FEAR STREET PART THREE: 1666 (2021)
The origins of Sarah Fier's curse are finally revealed as history comes full circle on a night that changes the lives of Shadysiders forever.
Netflix’s Fear Street trilogy concludes on a confident and satisfying note, as I had my doubts everything would cohere. While each film has been set in a different year (1994, 1978, and now 1666), it’s become clear the main story’s being told from the perspective of ’94, with the sequels offering feature-length flashbacks. That format’s worked fine, although it’s only when viewed as a trilogy that a cohesive story and narrative arc fully emerges. I just don’t know if Fear Street needed six hours to tell a story this basic.
Continuing events from the first instalment, Deena (Kiana Madeira) accidentally drips blood onto the severed hand of Sarah Fier, which grants her a vision of the infamous witch’s life back in 1666. The first half of Fear Street Part Three: 1666 (hereafter FS:66) is thus a flashback to the town’s original settlement of Union (before it split into Shadyside and Sunnyvale), where Sarah Fier (Kiana Madeira with an Irish accent) lives with her father and brother, where she enjoys an illicit relationship with the pastor’s daughter Hannah (Olivia Scott Welch). This obviously echoes Deena’s own relationship with Samantha three centuries later, so FS:66 tells the story of how a superstitious community blamed Sarah for a blight affecting their town, branding her a witch after Pastor Miller (Michael Chandler) seems to become possessed and killed children in a chapel.
Half the film is thus a Satanic panic horror, with some occasionally ropey Irish accents and the questionable decision to have actors from the ’94 and ’78 instalments appear as characters in 1666—which makes sense for Deena inhabiting Fier’s memories through magic, but less so for everyone else. I rationalised it as these people being direct ancestors of the kids from the 20th-century, Back to the Future Part III-style.
While FS:66 has fun with its colonial American setting and mostly gets the atmosphere right, without being able to rely on needle drops, I thought the story was a little thin in terms of how easily the townsfolk blame Sarah for a poisoned well and rotten apples. It felt like more could have been done to make her feel like a clearer target of suspicion, but it mostly boils down to being caught kissing a girl, which felt a little strained. Thankfully, FS:66 pulls the surprise of only spending an hour in the 17th-century, as we’re thrown back to 1994 for “Part 2” of that story…
And this is where, for me, Fear Street as a whole came together nicely and retrospectively made me appreciate the previous films more. Deena returns from his trip to the past armed with new knowledge about exactly what Sarah Fier went through, and what’s been causing all the random possessions over centuries, not to mention what has resulted in Shadyside becoming an impoverished killing ground and neighbouring Sunnyvale an affluent place to live. Everything inevitably builds to a climax inside the mall (a set they clearly wanted to get their money’s worth from), with Deena and Josh (Benjamin Flores Jr.) joined forces with Martin (Darrell Britt-Gibson) and adult Ziggy (Gillian Jacobs) to battle the undead serial killers and defeat the real mastermind behind their town’s centuries of bad luck.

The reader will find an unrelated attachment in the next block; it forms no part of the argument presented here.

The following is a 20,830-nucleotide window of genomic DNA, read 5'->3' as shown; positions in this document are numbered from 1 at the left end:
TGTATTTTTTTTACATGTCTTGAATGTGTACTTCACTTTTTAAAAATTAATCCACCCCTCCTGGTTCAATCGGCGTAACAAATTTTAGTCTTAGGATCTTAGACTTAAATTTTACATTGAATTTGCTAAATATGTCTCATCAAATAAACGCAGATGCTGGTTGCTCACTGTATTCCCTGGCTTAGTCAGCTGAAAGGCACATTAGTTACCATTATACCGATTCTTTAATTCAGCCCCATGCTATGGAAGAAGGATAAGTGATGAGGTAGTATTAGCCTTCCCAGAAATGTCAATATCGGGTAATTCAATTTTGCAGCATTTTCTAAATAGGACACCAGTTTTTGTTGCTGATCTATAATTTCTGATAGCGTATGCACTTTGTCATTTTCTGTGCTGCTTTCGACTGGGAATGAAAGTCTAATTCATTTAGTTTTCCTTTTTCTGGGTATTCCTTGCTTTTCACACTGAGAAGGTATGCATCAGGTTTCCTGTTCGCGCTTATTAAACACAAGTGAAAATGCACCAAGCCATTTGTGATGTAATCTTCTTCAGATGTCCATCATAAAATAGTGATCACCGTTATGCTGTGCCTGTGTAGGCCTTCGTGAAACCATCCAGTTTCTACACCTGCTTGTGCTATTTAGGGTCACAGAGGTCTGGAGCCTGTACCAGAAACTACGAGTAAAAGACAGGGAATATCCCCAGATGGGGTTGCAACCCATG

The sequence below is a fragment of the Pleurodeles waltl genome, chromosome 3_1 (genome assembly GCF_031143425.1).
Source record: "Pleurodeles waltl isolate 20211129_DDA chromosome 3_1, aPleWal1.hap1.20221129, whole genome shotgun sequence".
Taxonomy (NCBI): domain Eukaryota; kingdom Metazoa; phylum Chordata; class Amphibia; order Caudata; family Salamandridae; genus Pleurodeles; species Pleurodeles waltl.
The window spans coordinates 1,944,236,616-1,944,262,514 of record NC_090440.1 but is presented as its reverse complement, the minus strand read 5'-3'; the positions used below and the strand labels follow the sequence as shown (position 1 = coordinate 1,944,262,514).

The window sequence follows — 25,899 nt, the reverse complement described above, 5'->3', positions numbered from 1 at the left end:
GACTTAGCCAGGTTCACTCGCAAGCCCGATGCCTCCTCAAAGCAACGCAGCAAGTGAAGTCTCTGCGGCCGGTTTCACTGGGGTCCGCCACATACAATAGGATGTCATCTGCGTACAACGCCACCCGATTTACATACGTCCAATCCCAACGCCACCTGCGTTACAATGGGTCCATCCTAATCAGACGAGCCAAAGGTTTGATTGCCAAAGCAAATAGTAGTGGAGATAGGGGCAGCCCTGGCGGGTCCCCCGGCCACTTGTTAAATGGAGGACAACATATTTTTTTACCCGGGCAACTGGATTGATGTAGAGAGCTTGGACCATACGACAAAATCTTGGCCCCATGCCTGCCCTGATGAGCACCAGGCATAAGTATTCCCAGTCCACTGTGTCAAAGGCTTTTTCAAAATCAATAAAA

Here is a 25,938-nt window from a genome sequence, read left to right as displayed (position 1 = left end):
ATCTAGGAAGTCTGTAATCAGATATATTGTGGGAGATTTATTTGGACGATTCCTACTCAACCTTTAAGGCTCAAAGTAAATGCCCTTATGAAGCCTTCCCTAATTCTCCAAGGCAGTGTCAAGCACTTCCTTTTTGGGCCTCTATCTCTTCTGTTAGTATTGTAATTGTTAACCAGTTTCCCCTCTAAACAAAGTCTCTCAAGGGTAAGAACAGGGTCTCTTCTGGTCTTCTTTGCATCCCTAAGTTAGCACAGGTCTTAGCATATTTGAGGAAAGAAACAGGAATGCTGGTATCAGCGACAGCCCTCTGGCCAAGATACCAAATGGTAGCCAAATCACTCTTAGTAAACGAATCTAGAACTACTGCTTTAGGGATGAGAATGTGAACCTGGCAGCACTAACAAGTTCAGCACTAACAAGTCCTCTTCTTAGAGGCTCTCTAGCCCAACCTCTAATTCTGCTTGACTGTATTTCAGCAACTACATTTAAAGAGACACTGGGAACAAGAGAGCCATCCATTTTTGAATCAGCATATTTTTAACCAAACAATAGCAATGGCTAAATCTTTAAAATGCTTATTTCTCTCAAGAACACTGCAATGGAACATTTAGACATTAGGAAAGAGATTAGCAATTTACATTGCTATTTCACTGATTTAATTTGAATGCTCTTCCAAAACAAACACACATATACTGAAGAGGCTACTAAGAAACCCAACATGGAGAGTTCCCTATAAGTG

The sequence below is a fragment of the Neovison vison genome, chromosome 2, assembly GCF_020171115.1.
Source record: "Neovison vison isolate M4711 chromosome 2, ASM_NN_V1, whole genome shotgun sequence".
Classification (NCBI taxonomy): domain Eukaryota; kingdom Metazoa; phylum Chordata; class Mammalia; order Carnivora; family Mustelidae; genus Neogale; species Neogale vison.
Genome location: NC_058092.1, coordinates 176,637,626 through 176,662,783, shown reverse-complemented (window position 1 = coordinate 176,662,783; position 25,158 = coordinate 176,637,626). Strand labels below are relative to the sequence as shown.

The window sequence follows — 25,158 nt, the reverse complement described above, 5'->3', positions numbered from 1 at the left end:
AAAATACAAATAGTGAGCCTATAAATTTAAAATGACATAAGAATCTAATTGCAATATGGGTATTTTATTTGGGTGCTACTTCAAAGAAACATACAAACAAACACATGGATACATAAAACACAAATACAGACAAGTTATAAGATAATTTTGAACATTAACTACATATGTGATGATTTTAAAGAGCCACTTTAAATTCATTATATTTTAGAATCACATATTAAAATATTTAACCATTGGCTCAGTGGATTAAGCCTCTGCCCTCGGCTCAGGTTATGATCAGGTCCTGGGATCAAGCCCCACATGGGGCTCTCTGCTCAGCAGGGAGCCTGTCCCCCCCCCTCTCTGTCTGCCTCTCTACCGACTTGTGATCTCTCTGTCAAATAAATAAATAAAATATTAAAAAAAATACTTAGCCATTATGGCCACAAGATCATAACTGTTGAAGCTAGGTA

The storyline of this movie is easily the best of the three, helped by the fact it justifies having a 114-minute runtime because of how the plot is split into two halves. The 1666 half is enjoyable if cliched, although knowing Fear Street is intended to be a gateway to horror for teenagers means it could be many viewer’s first experience of that type of story, which makes it easier to forgive. But the decision to continue the 1994 story in a way that ties everything together, with a clearer perspective on what the trilogy’s lore is about, made a lot of sense and really helped bring this film to an enjoyable conclusion.
Overall, the Fear Street trilogy can be taken as a success. The 1994 opening was fun but a little unfocused (although it contained the best kill involving a bread slicer), the 1978 sequel was the purest slasher with the best character dynamics, and this 1666 conclusion had the best story and resolved everything in a way that felt earned and exciting. They even left the door open for a return to Shadyside… perhaps for another trilogy event like this, who knows. The level of gore and sense of fun should appeal to teens and adults alike, but I’d only caution that some of the violence may be too graphic for younger children expecting something a lot tamer because of R.L Stine’s name in the marketing.
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USA | 2021 | 114 MINUTES | 2.39:1 | COLOUR | ENGLISH
director: Leigh Janiak.
writer: Phil Graziadei, Leigh Janiak & Kate Trefry (based on the book by R.L Stine).
starring: Sadie Sink, Emily Rudd, McCabe Slye, Gillian Jacobs, Ryan Simpkins, Ashley Zuckerman, Jordana Spiro & Benjamin Flores Jr.